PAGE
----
BigStar Q3/PS Loss $0.29, Price Drops to $0.28

BigStar Entertainment, which runs online direct marketer Advaya, Friday reported net losses had narrowed to $2.9 million (or 29 cents per share) but the news did not help the company’s depressed share price, which was trading this morning at 28 cents per share.

The company attributed the improved earnings to “significantly reduced sales and marketing expenses.” After the third quarter last year, BigStar posted a net loss of $5.3 million (70 cents per share).

“The lower loss per share also reflects the additional shares outstanding as a result of the company’s initial public offering in the third quarter of 1999 and a private placement in the fourth quarter of 1999,” the company said.

BigStar has already been warned that it would be booted from the NASDAQ exchange because of a declining share price, prompting the company to retain a financial advisor to assist in “evaluating strategic opportunities” which includes the outright sale of the company.

During the third quarter, BigStar reported net revenues of $1.4 million. The income included $87,000 generated by Advaya, the company’s online direct marketing division, as well as $219,000 in advertising and promotional revenues. In the 1999 third quarter, the company reported $730,000 in advertising revenues, of which $344,000 were barter transactions.

David Friedensohn, BigStar’s CEO, was unfazed by the company’s financial struggles. “While we continue to operate in a challenging industry and market, we remain optimistic about the company’s ability to leverage its proprietary technology, both in terms of its online retail business, as well as Advaya,” he said in a statement.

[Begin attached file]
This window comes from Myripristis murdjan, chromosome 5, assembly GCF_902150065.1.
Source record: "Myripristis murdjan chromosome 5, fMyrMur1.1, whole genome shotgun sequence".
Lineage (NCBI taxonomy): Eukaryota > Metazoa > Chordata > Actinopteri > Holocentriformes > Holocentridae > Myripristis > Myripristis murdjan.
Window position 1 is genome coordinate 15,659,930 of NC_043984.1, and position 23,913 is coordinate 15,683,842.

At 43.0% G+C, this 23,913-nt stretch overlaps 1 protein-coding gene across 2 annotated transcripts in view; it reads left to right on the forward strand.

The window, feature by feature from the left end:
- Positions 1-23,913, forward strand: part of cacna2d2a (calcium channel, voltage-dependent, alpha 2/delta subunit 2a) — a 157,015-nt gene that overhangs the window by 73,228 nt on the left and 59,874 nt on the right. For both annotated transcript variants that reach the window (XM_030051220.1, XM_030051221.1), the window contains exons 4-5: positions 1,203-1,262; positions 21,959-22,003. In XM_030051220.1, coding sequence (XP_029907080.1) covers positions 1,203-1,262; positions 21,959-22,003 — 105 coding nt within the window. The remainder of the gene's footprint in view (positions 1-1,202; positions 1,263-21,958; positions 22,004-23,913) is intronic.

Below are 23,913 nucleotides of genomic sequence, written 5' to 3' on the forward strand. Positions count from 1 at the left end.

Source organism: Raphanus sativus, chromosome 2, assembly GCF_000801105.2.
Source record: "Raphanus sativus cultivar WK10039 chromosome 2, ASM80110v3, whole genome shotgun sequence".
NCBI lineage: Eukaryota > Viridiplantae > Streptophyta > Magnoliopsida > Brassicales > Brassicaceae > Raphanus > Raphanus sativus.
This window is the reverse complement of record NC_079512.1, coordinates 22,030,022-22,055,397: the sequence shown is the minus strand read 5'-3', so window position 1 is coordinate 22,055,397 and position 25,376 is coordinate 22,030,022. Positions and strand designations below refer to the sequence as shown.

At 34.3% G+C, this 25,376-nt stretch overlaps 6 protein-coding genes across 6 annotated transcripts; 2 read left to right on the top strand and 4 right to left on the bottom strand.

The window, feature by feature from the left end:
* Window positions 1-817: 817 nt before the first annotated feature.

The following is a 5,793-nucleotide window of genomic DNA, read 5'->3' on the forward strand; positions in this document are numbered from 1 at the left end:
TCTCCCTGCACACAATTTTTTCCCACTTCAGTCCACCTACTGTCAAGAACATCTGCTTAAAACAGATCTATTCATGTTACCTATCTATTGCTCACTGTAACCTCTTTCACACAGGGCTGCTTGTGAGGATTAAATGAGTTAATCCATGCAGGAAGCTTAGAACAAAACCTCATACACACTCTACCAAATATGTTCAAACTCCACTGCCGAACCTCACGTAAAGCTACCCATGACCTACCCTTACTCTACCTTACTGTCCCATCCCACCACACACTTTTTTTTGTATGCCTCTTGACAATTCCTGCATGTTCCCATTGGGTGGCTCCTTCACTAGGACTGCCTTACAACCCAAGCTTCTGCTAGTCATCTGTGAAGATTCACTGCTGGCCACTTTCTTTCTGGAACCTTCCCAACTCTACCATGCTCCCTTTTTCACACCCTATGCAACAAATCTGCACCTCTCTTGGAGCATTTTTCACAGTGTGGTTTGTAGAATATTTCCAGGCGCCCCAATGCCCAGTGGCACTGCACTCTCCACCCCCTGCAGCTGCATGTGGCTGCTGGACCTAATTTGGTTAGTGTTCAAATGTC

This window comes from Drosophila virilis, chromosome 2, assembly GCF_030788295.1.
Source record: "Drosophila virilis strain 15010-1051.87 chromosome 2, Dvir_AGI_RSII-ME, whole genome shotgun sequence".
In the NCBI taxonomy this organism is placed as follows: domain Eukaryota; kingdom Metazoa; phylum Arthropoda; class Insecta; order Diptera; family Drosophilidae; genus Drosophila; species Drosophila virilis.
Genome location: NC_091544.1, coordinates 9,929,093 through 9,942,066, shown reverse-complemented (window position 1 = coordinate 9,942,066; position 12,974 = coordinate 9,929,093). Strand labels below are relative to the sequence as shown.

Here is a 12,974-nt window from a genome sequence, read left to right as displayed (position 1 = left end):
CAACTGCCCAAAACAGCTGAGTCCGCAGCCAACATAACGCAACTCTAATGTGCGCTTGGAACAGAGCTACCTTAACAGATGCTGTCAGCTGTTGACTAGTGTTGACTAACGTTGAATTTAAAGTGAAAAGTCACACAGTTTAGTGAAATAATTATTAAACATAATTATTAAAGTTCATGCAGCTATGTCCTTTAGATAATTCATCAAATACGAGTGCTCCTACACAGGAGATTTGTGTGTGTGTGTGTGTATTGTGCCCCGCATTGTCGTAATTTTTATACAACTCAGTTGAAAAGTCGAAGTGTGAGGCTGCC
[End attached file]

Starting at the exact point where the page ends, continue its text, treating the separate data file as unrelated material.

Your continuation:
“We believe we have ample capital to continue to develop shareholder value at BigStar and Advaya over the next year and we will continue to deploy that capital in a disciplined manner,” he added.

The video e-tailer has been working to shift into the direct marketing business as B2C e-commerce takes a pounding in the public markets. In April, it spun off Advaya, designed to capitalize on marketers’ growing interest in e-mail marketing and database management.

The division grew out of BigStar’s own e-mail marketing division, which it used to communicate with its customers. Advaya’s external clients include Audible and Warner Bros.

Friedensohn said at the time of the spin-off that BigStar’s technology allows Web sites to target, segment, track and report sophisticated information about their users, resulting in sales conversion results that are “significantly better than those of banner ads.”

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